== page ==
We all, each and every one, need help navigating the complexities of life. We are all vulnerable and poor. We all need a decent society with decent laws and decent religion. We’re contending for such decency, and not for ourselves alone.
- Conservatives need to start thinking of children as an investment in our economic future. Families, too, need to start thinking of children as an investment and not a cost—as they did in the past, when children were employed in farm work. The only way to do this in the modern economy—an economy that has severed the age-old link between children and additional labor—is by ensuring that economic resources are directed toward families by the state.
- Gladden Pappin, like many other social conservatives, has been too swayed by the experiences of one country: Hungary. His credulity with regards to the Orban government’s family policy claims has led him, and many other conservatives, to a consequential misunderstanding of what has actually happened in Hungary—and what it implies for conservative policy in the United States.
- Should social conservatives embrace large-scale economic programs aimed at subsidizing family formation and childbearing? Is it more effective to focus on long-term economic growth? Are our declining birth rates really cause for concern, anyway? If they are, to what extent can the problem be solved by governmental family subsidies?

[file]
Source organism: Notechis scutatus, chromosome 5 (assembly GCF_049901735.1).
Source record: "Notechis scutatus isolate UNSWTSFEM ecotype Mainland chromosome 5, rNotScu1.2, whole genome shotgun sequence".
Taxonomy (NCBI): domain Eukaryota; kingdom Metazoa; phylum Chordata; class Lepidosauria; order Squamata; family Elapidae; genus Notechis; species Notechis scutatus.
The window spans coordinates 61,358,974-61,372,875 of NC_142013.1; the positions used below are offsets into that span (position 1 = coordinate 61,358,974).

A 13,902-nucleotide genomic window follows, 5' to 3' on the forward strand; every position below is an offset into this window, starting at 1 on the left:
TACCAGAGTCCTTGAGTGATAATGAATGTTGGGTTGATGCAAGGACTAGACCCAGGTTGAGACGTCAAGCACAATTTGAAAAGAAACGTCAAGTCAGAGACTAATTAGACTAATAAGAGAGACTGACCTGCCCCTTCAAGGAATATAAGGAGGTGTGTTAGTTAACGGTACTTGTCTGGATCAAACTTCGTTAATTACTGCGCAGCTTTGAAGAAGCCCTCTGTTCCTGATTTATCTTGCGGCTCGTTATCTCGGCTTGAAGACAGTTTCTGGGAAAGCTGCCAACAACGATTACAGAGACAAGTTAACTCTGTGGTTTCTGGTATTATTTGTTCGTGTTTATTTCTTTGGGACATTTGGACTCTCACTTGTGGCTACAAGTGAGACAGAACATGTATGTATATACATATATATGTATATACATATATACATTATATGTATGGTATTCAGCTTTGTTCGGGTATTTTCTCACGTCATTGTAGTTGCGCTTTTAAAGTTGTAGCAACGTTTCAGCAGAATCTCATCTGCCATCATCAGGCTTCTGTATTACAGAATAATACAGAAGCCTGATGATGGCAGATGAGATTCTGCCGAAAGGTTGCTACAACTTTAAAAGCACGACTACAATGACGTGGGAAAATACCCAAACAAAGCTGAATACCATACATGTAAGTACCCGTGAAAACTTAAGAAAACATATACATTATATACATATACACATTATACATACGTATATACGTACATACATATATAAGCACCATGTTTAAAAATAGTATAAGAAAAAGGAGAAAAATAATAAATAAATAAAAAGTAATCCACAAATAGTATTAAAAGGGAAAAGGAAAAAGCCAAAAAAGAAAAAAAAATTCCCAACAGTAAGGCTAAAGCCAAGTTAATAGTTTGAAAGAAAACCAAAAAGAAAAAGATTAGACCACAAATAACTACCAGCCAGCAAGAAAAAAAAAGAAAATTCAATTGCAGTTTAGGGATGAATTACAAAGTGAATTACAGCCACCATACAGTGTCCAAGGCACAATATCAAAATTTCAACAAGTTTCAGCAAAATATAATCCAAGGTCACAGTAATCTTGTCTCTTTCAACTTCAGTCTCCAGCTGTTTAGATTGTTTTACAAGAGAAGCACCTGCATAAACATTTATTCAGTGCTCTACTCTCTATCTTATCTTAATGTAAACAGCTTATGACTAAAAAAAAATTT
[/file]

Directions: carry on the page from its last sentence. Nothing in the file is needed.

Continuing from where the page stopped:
- A moral theologian urges Pope Francis to bring his forceful defense of prenatal children into a more central place of his pontificate. It is time to stand up firmly and forcefully for their dignity in a culture which increasingly sees them as disposable things that can be violently discarded.
- If the state seeks to protect the human body, it should do so in view of a more ultimate flourishing of the whole human person, for the sake of a civic society that promotes the free pursuit of spiritual goods. In a public health crisis, the ways we pursue these goods can be altered temporarily, but if the alterations threaten to radically alter the long-term pursuit of these goods, we must question these new policies.
- In this segment, we continue our Tips by turning to the early teenage years, when conversations should be less about the mechanics of sex and more about the philosophy—or the meaning of sex. Remind them that sexual activity can lead to babies, and that babies born outside of wedlock suffer an injustice. Give them more advanced strategies for mind and body safety in today’s world, and balance it all out with positive messages about sex as a beautiful gift-of-self in marriage.